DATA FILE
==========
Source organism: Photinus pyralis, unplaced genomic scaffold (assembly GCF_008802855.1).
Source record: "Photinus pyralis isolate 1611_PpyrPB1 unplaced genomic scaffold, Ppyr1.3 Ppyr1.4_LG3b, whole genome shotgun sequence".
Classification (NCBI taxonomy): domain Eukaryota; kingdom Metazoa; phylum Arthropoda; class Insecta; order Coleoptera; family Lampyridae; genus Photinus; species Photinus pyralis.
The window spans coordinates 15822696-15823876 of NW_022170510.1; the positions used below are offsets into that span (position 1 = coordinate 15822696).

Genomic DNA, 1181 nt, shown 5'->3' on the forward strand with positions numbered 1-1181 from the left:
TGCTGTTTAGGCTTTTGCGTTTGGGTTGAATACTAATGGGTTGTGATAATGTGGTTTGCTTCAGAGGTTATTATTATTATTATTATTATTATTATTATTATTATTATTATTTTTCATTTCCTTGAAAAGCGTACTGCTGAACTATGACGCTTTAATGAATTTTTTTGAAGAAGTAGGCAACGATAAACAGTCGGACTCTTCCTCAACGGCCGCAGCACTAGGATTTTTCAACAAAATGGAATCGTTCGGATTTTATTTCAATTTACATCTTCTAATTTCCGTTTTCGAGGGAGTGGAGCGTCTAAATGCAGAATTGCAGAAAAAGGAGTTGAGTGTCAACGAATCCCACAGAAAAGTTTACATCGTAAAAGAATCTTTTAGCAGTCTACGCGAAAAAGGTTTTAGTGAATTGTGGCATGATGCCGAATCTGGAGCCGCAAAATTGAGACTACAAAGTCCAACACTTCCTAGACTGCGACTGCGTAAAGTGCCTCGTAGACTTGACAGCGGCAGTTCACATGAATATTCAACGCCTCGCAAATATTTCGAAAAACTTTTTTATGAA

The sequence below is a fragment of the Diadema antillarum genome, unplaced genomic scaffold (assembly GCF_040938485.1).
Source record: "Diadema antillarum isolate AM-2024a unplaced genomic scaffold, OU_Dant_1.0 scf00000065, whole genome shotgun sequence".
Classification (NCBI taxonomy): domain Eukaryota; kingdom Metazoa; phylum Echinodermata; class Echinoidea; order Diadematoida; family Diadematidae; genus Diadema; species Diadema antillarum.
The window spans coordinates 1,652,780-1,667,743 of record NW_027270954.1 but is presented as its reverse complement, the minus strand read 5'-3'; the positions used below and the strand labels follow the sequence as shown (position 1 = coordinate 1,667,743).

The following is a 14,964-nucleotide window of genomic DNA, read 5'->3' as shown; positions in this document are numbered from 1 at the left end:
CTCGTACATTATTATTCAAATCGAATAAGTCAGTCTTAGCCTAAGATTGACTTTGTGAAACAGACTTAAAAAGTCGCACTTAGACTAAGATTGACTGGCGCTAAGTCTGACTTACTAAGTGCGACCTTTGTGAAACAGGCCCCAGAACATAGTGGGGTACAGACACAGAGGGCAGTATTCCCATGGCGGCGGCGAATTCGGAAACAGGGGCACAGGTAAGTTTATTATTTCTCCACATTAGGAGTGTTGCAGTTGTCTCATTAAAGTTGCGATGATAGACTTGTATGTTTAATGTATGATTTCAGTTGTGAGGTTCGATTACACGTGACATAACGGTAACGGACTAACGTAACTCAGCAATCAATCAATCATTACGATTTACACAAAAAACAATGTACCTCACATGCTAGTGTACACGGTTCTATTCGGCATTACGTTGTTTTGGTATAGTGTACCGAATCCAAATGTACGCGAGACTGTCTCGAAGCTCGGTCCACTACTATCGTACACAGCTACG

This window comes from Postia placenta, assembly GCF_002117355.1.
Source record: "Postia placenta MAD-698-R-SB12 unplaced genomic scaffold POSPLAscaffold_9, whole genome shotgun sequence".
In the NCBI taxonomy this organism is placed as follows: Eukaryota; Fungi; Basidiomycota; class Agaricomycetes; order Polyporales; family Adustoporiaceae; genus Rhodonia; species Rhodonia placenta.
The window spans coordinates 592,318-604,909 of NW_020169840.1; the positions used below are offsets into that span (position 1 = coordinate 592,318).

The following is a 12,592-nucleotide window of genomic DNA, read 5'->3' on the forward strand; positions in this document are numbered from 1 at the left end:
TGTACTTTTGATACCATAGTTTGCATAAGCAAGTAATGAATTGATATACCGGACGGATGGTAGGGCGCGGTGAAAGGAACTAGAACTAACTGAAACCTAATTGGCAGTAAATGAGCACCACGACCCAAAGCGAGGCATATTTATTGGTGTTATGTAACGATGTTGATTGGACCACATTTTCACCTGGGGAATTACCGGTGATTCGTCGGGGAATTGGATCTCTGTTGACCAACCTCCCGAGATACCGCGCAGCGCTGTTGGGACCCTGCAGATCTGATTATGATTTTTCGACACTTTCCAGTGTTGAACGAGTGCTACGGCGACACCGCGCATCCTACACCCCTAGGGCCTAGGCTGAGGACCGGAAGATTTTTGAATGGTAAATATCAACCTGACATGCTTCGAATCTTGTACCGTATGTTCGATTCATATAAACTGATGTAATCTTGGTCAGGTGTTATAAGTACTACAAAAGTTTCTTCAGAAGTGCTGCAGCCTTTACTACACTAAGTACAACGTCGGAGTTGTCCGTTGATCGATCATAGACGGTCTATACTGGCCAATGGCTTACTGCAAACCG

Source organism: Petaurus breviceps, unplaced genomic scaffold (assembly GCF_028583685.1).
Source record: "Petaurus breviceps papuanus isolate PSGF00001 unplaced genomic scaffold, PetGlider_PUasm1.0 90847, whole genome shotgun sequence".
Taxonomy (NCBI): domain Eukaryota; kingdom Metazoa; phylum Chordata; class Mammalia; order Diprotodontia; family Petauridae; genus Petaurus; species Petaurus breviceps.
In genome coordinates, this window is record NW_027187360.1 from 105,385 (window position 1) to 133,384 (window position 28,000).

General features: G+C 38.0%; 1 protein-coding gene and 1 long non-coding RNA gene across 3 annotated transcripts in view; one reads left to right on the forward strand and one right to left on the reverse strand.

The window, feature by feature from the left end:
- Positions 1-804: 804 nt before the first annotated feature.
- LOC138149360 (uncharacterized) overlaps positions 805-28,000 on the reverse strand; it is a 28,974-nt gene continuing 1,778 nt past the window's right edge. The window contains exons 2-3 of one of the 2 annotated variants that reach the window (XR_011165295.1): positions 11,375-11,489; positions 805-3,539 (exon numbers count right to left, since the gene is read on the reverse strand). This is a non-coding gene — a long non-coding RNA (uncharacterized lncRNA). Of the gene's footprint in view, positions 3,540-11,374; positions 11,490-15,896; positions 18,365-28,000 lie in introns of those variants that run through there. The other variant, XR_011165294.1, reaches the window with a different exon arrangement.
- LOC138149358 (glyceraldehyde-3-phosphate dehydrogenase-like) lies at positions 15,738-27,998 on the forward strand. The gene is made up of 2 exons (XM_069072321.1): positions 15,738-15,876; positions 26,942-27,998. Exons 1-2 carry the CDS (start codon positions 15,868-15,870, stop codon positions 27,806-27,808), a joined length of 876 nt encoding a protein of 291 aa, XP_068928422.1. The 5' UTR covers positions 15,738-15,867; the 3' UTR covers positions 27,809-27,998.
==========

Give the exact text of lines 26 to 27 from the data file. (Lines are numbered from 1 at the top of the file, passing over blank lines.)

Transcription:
- LOC138149360 (uncharacterized) overlaps positions 805-28,000 on the reverse strand; it is a 28,974-nt gene continuing 1,778 nt past the window's right edge. The window contains exons 2-3 of one of the 2 annotated variants that reach the window (XR_011165295.1): positions 11,375-11,489; positions 805-3,539 (exon numbers count right to left, since the gene is read on the reverse strand). This is a non-coding gene — a long non-coding RNA (uncharacterized lncRNA). Of the gene's footprint in view, positions 3,540-11,374; positions 11,490-15,896; positions 18,365-28,000 lie in introns of those variants that run through there. The other variant, XR_011165294.1, reaches the window with a different exon arrangement.
- LOC138149358 (glyceraldehyde-3-phosphate dehydrogenase-like) lies at positions 15,738-27,998 on the forward strand. The gene is made up of 2 exons (XM_069072321.1): positions 15,738-15,876; positions 26,942-27,998. Exons 1-2 carry the CDS (start codon positions 15,868-15,870, stop codon positions 27,806-27,808), a joined length of 876 nt encoding a protein of 291 aa, XP_068928422.1. The 5' UTR covers positions 15,738-15,867; the 3' UTR covers positions 27,809-27,998.